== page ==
Dental Practice Management: Scheduling a Comprehensive Exam

Dental Practice Management: Scheduling a Comprehensive Exam
What is the best dental practice management policy on length of a new patient exam?

51% schedule a minimum of 40 minutes for comprehensive dental exams, this survey found.

Only 27% of dentists said they perform comprehensive exams in less than 30 minutes.

“Actually, I schedule an hour and sometimes it takes longer The compete exam is THE single greatest internal dental marketing technique,” offered one dentist, a subtle comment for comprehensive exams being a part of an overall dental marketing plan.

Here’s how dentists responded to this survey asking what length of time they schedule for an initial comprehensive exam:

  • 4% 10 minutes.
  • 10% 15 minutes.
  • 10% 20 minutes.
  • 3% 25 minutes.
  • 22% 30 minutes
  • 51% 40+ minutes.

Here are some further comments on scheduling comprehensive exams from dentists:

It should be one hour …

“One hour. It’s COMPREHENSIVE. That cannot be done in less than 45 minutes. It means you are looking at radiographs, perio probing, restorative, occlusion, TMJ, health history, and oral cancer exam. I defy anyone who says that a “comprehensive” exam can be done any faster.” (Georgia dentist)

“For new patients, an hour max, but if I only give them 20 minutes of my time, I don’t get the case as often.” (Illinois dentist)

“Really should schedule 50 or 60 minutes on adults.” (General dentist)

“We schedule one hour initial exam for perio charting, radiographs, photos, models, charting restoration, and for getting to know the patient.” (Michigan dentist)

“We schedule an hour, but sometimes it takes even longer.” (California dentist)

It should be more than an hour …

“We schedule 1 1/2 hours for initial medical history gathering, interview, complimentary Velscope cancer screening, necessary x-rays and comprehensive exam. NO cleaning at this appointment.” (Minnesota dentist)

“I actually spend and hour and a half for each new patient examination. Not one gets into hygiene without a NP exam.” (Washington dentist)

“My first appointment is 1.5 hours in length with a pre-paid reservation fee.” (California dentist)

“My patient is scheduled for 2 hours. In that time we take photos, x-rays, models and intra-oral images as well as the full exam, interview and charting with the doctor.” (New Jersey dentist)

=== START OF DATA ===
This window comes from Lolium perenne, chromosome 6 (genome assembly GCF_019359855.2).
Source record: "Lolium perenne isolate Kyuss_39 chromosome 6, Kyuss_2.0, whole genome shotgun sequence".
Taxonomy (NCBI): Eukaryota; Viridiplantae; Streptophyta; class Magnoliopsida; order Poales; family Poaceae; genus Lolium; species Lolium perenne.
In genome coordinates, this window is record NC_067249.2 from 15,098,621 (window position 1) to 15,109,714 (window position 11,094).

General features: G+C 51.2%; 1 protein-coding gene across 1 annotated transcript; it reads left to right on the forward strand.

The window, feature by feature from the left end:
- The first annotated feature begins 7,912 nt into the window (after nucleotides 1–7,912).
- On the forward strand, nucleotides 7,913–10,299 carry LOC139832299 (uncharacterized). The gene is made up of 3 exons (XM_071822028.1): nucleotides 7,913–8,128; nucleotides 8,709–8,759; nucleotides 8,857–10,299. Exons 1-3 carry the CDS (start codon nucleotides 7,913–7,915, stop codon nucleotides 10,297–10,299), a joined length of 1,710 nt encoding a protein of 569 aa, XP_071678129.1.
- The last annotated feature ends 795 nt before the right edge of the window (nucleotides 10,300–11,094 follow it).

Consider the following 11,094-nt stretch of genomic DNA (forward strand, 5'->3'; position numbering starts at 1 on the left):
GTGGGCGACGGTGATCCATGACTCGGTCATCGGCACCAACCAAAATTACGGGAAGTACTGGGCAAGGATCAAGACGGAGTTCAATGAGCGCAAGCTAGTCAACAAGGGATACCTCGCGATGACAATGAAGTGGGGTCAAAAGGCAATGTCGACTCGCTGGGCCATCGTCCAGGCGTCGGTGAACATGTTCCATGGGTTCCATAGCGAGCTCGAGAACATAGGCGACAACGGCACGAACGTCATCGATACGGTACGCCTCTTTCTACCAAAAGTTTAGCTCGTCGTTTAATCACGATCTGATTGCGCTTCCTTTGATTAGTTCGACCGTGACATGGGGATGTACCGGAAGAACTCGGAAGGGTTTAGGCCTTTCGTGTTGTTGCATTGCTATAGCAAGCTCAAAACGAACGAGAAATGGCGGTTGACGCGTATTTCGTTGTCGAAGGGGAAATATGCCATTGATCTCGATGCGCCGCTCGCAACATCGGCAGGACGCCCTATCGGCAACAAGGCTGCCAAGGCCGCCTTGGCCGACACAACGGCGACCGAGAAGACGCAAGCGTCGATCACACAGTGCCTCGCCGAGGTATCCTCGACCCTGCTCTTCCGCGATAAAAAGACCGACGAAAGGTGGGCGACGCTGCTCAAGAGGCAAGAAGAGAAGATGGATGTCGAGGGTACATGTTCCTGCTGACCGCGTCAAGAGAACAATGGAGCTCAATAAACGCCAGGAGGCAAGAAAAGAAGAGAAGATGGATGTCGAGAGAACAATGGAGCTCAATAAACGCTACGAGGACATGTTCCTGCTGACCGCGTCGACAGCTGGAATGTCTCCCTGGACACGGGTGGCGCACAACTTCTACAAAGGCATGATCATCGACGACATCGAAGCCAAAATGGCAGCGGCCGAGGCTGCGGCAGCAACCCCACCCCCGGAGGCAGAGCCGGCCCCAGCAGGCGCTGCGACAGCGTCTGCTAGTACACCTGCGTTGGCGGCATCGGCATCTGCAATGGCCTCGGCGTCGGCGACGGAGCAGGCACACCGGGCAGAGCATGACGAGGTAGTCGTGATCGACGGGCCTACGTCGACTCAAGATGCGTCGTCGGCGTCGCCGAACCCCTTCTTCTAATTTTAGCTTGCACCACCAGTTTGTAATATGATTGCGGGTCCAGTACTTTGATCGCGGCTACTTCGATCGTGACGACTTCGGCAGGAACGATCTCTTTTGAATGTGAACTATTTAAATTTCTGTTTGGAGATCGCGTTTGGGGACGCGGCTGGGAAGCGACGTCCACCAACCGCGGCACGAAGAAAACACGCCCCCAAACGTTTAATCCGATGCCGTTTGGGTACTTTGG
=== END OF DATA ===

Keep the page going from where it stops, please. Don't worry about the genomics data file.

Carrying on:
“We schedule 90 minutes. 45 minutes for the exam and 45 minutes for records.” (Florida dentist)

Note: Survey sample included 100 respondents.

Dental Practice Management: Is a Financial Arrangement Coordinator Necessary?

Dental Practice Management: Is a Financial Arrangement Coordinator NecessaryThe dental office financial arrangement coordinator is an important part of dental practice management.

The financial coordinator assists dental patients with making payment arrangements and coordinating dental insurance benefits so that dental treatments are compatible with the patient’s budget, thus you, the dentist, get paid in a timely manner.

When asked about having a financial arrangement coordinator for his dental office, one California dentist complained, “I wish everyone would just pay at the time of service!”

In our most recent survey, The Wealthy Dentist asked dentists if they employ a team member as a financial arrangements coordinator, and dentists were pretty split on their responses. 55% responded that they do not employ a team member as a financial arrangement coordinator, and 45% responded that they do employ a team member to carry out this important dental practice function.

Dentists’ feelings on the subject are mixed; some feel this type of position is better suited for larger dental practices, while others insist it’s absolutely necessary to have someone handle financial arrangements.

Here are just a few of the comments from the responding dentists: